Teaching your dog to “go to mat” is one of the easiest ways to solve an enormous range of typical puppy behaviors, ranging from jumping up on guests, to excessive barking (dogs don’t like to bark when they lie down), to helping dogs relax for their veterinary appointments. This behavior gives your dog a specific thing to do and focus on in the face of attractive alternatives.
Here’s an example. Your dog wants to jump on your guests as they enter the house and you do not want your dog to jump on your guests. Dog’s (and people!) don’t do well with directions that focus on what we don’t want – it leaves too many other possibilities. In this case, if you teach your dog not to jump on your guests, what are they going to do instead? Run madly around the house, barking non-stop? Run out the front door? Spin in circles? It’s hard to say what your dog might choose to do, but most dogs don’t substitute one “arousal” behavior (jumping up) for a calm one (for example, sitting politely), unless they’ve been trained in a specific alternative. A “go to mat” cue is an example of a specific alternative.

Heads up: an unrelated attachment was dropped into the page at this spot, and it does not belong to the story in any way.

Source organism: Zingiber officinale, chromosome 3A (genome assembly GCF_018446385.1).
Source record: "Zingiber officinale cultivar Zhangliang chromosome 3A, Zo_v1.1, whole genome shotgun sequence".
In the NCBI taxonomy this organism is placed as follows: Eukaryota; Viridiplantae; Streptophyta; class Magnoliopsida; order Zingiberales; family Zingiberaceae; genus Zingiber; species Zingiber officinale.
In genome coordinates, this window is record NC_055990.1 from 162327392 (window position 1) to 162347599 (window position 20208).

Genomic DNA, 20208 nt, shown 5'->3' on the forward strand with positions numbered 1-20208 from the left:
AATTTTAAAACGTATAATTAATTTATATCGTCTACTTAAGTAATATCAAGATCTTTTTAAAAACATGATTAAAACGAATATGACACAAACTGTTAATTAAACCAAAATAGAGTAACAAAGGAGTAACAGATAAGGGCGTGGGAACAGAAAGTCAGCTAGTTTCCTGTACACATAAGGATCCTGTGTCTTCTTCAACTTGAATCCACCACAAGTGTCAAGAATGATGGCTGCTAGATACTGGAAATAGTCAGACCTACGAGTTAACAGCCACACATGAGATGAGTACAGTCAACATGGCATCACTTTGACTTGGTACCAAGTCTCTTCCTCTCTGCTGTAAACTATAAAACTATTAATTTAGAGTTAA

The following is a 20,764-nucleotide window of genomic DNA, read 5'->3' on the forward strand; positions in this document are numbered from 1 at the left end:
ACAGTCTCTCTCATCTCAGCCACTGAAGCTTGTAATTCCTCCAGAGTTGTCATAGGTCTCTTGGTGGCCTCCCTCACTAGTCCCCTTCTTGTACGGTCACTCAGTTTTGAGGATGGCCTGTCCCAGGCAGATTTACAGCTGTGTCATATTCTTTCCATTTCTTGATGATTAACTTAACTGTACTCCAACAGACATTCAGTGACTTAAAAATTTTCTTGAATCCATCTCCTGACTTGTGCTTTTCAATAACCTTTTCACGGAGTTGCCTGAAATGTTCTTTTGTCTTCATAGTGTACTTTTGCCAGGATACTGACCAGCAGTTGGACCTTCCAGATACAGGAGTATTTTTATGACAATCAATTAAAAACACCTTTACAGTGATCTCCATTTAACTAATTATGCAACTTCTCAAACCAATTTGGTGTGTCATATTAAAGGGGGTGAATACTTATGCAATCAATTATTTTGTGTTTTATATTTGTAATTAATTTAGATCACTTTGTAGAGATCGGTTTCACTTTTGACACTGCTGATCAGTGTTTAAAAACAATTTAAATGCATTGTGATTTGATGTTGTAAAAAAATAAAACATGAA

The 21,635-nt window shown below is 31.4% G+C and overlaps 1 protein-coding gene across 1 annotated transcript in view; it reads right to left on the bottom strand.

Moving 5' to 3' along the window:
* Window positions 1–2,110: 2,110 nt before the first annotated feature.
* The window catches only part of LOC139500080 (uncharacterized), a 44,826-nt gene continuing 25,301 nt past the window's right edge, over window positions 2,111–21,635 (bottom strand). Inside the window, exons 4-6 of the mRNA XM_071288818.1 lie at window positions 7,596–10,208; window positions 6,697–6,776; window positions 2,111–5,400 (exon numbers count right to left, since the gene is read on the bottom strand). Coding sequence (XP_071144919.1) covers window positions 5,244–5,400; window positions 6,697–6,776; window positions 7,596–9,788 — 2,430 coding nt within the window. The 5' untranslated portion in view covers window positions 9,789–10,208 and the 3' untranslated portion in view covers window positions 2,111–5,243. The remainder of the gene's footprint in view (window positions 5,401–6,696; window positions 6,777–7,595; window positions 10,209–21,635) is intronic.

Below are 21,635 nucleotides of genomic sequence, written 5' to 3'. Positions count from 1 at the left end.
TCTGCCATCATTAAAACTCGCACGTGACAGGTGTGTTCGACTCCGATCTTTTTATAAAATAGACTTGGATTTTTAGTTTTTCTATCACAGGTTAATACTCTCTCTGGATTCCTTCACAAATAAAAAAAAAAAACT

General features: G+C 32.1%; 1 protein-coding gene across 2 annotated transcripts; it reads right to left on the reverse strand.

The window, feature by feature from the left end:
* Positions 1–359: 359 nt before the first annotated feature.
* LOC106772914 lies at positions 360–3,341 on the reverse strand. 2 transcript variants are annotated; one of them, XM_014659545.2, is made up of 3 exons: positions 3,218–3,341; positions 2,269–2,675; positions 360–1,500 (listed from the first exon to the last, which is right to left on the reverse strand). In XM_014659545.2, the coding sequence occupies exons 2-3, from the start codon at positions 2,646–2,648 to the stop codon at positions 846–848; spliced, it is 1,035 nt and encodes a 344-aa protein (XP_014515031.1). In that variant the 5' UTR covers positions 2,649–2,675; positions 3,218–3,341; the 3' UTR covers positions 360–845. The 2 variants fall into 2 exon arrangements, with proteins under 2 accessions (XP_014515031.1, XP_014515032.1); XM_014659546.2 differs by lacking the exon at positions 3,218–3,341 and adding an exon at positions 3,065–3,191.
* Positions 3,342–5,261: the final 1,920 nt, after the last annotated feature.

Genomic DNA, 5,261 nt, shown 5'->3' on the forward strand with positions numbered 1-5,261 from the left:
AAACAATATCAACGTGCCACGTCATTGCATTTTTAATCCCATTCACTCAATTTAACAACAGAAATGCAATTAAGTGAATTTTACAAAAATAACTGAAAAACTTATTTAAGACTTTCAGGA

Instead of asking yourself what you don’t want (I don’t want my dog jumping on guests) ask yourself what you do want (I want my dog to wait on a mat 20 feet from the front door when I open it, and to stay there until my guest is settled in the house). Excellent! Now train that alternative.
The following video shows the process of teaching a dog to go to a mat. The basic method is simple; reward your dog for going to the place that you have selected (a bathmat, dog bed, rug, or a well loved open crate are all possibilities), and teach your dog to stay there until released.
If I had to provide a list of ten REALLY useful behaviors to create a dog with excellent manners, this would be right up there! Give it a try; you may love what you see.
Pet Dog Trainer Challenge:
If you teach “go to mat” in your classes, consider helping your students learn to put it on cue with a “doorbell” sound. Bring a small, portable bell to class. Have your students lay out their mats, and then ring the doorbell, which should cue your students to send their dogs to go to mat. How long before the dogs associate the bell with the cue? For homework, encourage your students to practice with their own doorbells.
For additional challenge, have some dogs practice recalls off of their mats while other dogs are rewarded for staying under distraction!